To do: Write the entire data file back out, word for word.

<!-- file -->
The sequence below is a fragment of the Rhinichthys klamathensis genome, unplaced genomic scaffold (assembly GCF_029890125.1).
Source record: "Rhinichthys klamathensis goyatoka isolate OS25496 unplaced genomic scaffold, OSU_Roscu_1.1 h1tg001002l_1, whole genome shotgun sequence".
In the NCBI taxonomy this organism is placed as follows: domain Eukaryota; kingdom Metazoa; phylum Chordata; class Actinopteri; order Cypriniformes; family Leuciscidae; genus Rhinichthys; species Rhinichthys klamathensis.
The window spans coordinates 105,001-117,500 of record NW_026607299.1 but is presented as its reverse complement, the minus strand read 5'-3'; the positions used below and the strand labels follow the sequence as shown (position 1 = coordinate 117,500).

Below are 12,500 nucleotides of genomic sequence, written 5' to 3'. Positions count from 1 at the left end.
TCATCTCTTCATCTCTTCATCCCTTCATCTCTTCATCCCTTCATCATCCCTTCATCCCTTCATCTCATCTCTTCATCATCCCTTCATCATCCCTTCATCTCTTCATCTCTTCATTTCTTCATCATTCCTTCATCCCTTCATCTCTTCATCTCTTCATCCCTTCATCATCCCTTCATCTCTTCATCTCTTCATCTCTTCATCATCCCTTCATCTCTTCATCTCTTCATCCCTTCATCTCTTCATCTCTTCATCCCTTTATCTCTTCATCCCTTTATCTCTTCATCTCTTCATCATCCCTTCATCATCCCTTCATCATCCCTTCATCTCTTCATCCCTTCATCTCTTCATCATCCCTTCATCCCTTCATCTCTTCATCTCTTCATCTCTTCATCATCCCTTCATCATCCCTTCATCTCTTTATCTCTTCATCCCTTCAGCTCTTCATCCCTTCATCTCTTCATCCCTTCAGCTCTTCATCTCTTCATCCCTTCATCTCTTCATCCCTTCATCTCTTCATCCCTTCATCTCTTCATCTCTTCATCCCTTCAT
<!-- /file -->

The sequence below is a fragment of the Rhinichthys klamathensis genome, unplaced genomic scaffold (assembly GCF_029890125.1).
Source record: "Rhinichthys klamathensis goyatoka isolate OS25496 unplaced genomic scaffold, OSU_Roscu_1.1 h1tg001002l_1, whole genome shotgun sequence".
In the NCBI taxonomy this organism is placed as follows: domain Eukaryota; kingdom Metazoa; phylum Chordata; class Actinopteri; order Cypriniformes; family Leuciscidae; genus Rhinichthys; species Rhinichthys klamathensis.
The window spans coordinates 105,001-117,500 of record NW_026607299.1 but is presented as its reverse complement, the minus strand read 5'-3'; the positions used below and the strand labels follow the sequence as shown (position 1 = coordinate 117,500).

Below are 12,500 nucleotides of genomic sequence, written 5' to 3'. Positions count from 1 at the left end.
TCATCTCTTCATCTCTTCATCCCTTCATCTCTTCATCCCTTCATCATCCCTTCATCCCTTCATCTCATCTCTTCATCATCCCTTCATCATCCCTTCATCTCTTCATCTCTTCATTTCTTCATCATTCCTTCATCCCTTCATCTCTTCATCTCTTCATCCCTTCATCATCCCTTCATCTCTTCATCTCTTCATCTCTTCATCATCCCTTCATCTCTTCATCTCTTCATCCCTTCATCTCTTCATCTCTTCATCCCTTTATCTCTTCATCCCTTTATCTCTTCATCTCTTCATCATCCCTTCATCATCCCTTCATCATCCCTTCATCTCTTCATCCCTTCATCTCTTCATCATCCCTTCATCCCTTCATCTCTTCATCTCTTCATCTCTTCATCATCCCTTCATCATCCCTTCATCTCTTTATCTCTTCATCCCTTCAGCTCTTCATCCCTTCATCTCTTCATCCCTTCAGCTCTTCATCTCTTCATCCCTTCATCTCTTCATCCCTTCATCTCTTCATCCCTTCATCTCTTCATCTCTTCATCCCTTCAT